Commander, Naval Air Forces (CNAF) announced Sept. 24 that Naval Aviation has achieved its Secretary of Defense-mandated readiness target of an 80 percent mission-capable (MC) rate for both its operational F/A-18 E/F “Super Hornet” and EA-18G “Growler” fleets.
After a year of reforms across Navy squadrons, maintenance and supply depots and other key readiness-enabling commands, Super Hornet and Growler readiness each stand above 80 percent of Primary Mission Aircraft Inventory (PMAI), at 343 and 95 aircraft, respectively.
Last year, with the Navy’s MC rate hovering near 50 percent, then-Secretary of Defense James Mattis directed the Air Force, Navy and Marine Corps to reach an 80 percent MC rate across their fighter and strike fighter aircraft squadrons.
To achieve this goal, the Naval Aviation Enterprise (NAE) implemented the Naval Sustainment System-Aviation (NSS-A). The NSS-A initiative leverages best practices from commercial industry to update and improve aspects of Naval Aviation’s maintenance practices in squadrons as well as at intermediate and depot Fleet Readiness Centers.
Additional reform efforts greatly improved supply chain management, engineering practices, governance activities and safety. Initially, NSS-A focused on getting the Navy F/A-18 Super Hornet fleet healthy, but quickly grew to include the Navy’s EA-18G Growler fleet due to the similarities in the two platforms. Ultimately, the Navy and Marine Corps will apply NSS-A reforms to recover and sustain readiness and improve safety for each type, model and series of aircraft.
According to Vice Adm. DeWolfe H. Miller III, the Navy’s “Air Boss” (CNAF), after a decade of regularly maintaining between 250-260 MC F/A-18s, the Navy is now sustaining over 320 MC Super Hornets and surged to attain service goals of 341 MC Super Hornet and 93 MC Growler aircraft this month.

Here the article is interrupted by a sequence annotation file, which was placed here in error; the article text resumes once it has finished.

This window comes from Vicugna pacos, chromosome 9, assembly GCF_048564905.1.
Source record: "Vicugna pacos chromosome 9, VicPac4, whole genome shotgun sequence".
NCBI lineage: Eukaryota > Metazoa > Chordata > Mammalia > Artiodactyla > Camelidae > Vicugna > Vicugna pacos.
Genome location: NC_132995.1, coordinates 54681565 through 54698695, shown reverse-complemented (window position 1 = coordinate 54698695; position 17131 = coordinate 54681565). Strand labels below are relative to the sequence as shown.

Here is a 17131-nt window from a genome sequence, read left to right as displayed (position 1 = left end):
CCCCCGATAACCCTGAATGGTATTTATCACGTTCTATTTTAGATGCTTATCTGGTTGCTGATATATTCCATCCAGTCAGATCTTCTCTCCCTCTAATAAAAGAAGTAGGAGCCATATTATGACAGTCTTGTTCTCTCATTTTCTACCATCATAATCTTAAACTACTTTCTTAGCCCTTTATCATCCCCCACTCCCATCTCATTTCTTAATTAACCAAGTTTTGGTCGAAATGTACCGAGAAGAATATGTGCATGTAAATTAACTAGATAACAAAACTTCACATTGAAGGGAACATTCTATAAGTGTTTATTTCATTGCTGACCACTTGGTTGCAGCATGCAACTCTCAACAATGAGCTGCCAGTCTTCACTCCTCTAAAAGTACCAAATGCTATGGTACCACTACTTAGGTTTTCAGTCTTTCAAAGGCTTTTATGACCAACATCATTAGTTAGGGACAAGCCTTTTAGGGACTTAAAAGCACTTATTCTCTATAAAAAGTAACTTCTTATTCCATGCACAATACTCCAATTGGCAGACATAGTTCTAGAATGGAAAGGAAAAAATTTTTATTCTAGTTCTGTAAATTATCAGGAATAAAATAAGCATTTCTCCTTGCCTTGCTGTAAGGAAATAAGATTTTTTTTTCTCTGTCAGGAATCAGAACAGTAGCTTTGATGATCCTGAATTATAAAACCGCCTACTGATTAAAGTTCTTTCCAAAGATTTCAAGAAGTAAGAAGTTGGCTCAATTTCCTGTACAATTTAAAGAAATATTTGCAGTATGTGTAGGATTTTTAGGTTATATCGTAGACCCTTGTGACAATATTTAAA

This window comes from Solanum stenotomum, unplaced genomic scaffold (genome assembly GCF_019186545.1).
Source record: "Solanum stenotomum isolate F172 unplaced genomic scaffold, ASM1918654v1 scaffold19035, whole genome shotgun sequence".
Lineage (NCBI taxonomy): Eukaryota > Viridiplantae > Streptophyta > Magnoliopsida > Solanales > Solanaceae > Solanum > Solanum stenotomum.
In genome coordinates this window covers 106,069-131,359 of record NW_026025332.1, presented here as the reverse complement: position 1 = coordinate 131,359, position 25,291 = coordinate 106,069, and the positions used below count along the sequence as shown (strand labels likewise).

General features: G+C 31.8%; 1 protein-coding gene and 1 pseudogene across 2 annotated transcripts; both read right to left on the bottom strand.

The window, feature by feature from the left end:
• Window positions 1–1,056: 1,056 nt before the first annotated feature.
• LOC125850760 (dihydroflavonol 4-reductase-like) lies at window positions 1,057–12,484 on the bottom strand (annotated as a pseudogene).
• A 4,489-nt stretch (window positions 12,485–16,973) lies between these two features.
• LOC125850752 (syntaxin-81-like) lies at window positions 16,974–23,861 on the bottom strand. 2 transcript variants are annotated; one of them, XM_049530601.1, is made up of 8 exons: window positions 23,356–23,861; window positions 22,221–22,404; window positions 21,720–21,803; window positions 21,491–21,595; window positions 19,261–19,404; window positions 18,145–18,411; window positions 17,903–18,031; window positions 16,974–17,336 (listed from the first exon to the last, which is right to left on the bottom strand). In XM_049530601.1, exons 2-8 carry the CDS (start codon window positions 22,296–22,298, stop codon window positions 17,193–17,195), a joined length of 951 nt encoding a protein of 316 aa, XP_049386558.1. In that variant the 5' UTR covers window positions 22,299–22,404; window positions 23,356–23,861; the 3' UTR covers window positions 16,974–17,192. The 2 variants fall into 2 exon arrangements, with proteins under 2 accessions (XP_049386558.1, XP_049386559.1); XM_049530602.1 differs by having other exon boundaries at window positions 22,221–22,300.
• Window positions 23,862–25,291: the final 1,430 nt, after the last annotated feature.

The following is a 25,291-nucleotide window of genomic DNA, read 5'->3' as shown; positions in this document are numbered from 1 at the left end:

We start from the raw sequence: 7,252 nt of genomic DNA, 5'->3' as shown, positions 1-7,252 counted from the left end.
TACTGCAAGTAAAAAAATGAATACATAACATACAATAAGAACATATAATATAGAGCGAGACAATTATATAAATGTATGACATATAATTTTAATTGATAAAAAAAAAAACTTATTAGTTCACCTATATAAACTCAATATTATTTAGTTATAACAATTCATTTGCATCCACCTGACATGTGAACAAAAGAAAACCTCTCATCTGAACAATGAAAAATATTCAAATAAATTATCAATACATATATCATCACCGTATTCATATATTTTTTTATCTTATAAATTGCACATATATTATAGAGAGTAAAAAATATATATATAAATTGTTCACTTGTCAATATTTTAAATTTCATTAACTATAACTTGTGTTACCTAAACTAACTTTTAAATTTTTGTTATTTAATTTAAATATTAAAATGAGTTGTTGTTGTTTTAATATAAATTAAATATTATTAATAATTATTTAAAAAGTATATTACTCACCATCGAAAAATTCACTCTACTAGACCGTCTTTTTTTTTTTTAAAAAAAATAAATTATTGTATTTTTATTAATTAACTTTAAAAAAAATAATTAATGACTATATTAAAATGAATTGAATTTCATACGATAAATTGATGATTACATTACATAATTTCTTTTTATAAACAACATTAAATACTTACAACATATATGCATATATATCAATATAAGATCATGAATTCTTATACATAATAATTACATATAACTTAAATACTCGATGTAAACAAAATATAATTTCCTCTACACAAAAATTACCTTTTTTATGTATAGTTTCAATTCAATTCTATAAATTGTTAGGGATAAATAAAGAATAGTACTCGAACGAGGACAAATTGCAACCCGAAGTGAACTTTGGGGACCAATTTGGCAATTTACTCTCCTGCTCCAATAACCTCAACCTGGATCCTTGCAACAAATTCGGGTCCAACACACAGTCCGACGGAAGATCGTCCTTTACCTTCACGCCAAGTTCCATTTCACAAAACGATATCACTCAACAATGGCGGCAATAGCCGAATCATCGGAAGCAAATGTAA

“This has been a year of results for Naval Aviation. I am incredibly proud of our Sailors, civilian teammates and industry partners. They developed and implemented the NSS and then drove readiness numbers that haven’t been seen in over a decade. Their results are incredible and their passion for improvement is inspirational.” said Miller.
“The tremendous efforts of our Fleet Readiness Centers were vital to achieving our readiness goals,” said Vice Adm. Dean Peters, Commander, Naval Air Systems Command. “I am extremely proud of the accomplishments of the Sailors and artisans that keep us mission focused.”
Rear Adm. Roy Kelley, Commander, Naval Air Forces, Atlantic (CNAL), pointed to the leading indicator of aviation readiness moving in the right direction: aviator flight hours.
“This is the first year in some time that we have executed our allocation of flight hours completely,” said Kelley. “That stands as a sign of health that we have a lot of ‘up’ aircraft, and that the parts are moving. We’re getting healthy and we’re on the right track.”
The Air Boss agreed, adding that achievement of the 80 percent goal was an important milestone, but not a completed mission.
“To be clear, there is no finish line to the NSS effort,” he said. “We don’t get to choose when we are called to fight. Sustainment is the key. Continuously improving the reforms implemented by our military, civilian and industry teams will be critical in maintaining our advantage in this age of great power competition.”